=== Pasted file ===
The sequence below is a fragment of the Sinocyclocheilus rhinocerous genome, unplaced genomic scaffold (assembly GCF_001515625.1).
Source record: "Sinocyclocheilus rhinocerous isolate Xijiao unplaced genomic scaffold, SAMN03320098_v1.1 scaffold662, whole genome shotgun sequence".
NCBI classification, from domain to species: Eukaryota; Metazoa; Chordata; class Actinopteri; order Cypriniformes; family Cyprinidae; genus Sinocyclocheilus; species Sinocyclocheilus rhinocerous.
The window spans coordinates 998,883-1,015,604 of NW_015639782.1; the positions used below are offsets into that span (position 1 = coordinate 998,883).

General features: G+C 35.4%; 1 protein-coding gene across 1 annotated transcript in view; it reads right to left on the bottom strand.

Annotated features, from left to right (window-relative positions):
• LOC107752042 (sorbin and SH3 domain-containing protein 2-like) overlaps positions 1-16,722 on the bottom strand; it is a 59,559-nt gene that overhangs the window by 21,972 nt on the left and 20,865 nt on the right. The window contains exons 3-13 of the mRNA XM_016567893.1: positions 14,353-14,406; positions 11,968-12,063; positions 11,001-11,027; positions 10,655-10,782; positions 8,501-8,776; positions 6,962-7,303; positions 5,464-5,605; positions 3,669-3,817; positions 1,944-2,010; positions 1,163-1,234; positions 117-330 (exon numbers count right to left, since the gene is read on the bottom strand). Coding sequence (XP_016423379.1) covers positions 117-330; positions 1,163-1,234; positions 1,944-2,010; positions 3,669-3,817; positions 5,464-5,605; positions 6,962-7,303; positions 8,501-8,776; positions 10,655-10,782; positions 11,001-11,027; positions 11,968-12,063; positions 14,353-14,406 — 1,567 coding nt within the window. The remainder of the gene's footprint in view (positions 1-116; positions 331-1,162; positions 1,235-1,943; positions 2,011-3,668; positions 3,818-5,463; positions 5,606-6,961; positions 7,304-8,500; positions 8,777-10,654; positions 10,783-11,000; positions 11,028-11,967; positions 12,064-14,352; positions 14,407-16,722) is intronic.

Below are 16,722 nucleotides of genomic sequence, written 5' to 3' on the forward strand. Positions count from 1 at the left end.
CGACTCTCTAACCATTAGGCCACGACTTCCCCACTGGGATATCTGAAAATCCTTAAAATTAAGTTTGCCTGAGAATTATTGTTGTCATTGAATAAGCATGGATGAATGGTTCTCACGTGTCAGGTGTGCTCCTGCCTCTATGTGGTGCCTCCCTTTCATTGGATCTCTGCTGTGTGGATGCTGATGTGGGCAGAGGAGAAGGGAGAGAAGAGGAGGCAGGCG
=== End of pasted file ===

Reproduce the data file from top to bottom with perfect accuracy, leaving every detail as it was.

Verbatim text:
The sequence below is a fragment of the Sinocyclocheilus rhinocerous genome, unplaced genomic scaffold (assembly GCF_001515625.1).
Source record: "Sinocyclocheilus rhinocerous isolate Xijiao unplaced genomic scaffold, SAMN03320098_v1.1 scaffold662, whole genome shotgun sequence".
NCBI classification, from domain to species: Eukaryota; Metazoa; Chordata; class Actinopteri; order Cypriniformes; family Cyprinidae; genus Sinocyclocheilus; species Sinocyclocheilus rhinocerous.
The window spans coordinates 998,883-1,015,604 of NW_015639782.1; the positions used below are offsets into that span (position 1 = coordinate 998,883).

General features: G+C 35.4%; 1 protein-coding gene across 1 annotated transcript in view; it reads right to left on the bottom strand.

Annotated features, from left to right (window-relative positions):
• LOC107752042 (sorbin and SH3 domain-containing protein 2-like) overlaps positions 1-16,722 on the bottom strand; it is a 59,559-nt gene that overhangs the window by 21,972 nt on the left and 20,865 nt on the right. The window contains exons 3-13 of the mRNA XM_016567893.1: positions 14,353-14,406; positions 11,968-12,063; positions 11,001-11,027; positions 10,655-10,782; positions 8,501-8,776; positions 6,962-7,303; positions 5,464-5,605; positions 3,669-3,817; positions 1,944-2,010; positions 1,163-1,234; positions 117-330 (exon numbers count right to left, since the gene is read on the bottom strand). Coding sequence (XP_016423379.1) covers positions 117-330; positions 1,163-1,234; positions 1,944-2,010; positions 3,669-3,817; positions 5,464-5,605; positions 6,962-7,303; positions 8,501-8,776; positions 10,655-10,782; positions 11,001-11,027; positions 11,968-12,063; positions 14,353-14,406 — 1,567 coding nt within the window. The remainder of the gene's footprint in view (positions 1-116; positions 331-1,162; positions 1,235-1,943; positions 2,011-3,668; positions 3,818-5,463; positions 5,606-6,961; positions 7,304-8,500; positions 8,777-10,654; positions 10,783-11,000; positions 11,028-11,967; positions 12,064-14,352; positions 14,407-16,722) is intronic.

Below are 16,722 nucleotides of genomic sequence, written 5' to 3' on the forward strand. Positions count from 1 at the left end.
CGACTCTCTAACCATTAGGCCACGACTTCCCCACTGGGATATCTGAAAATCCTTAAAATTAAGTTTGCCTGAGAATTATTGTTGTCATTGAATAAGCATGGATGAATGGTTCTCACGTGTCAGGTGTGCTCCTGCCTCTATGTGGTGCCTCCCTTTCATTGGATCTCTGCTGTGTGGATGCTGATGTGGGCAGAGGAGAAGGGAGAGAAGAGGAGGCAGGCG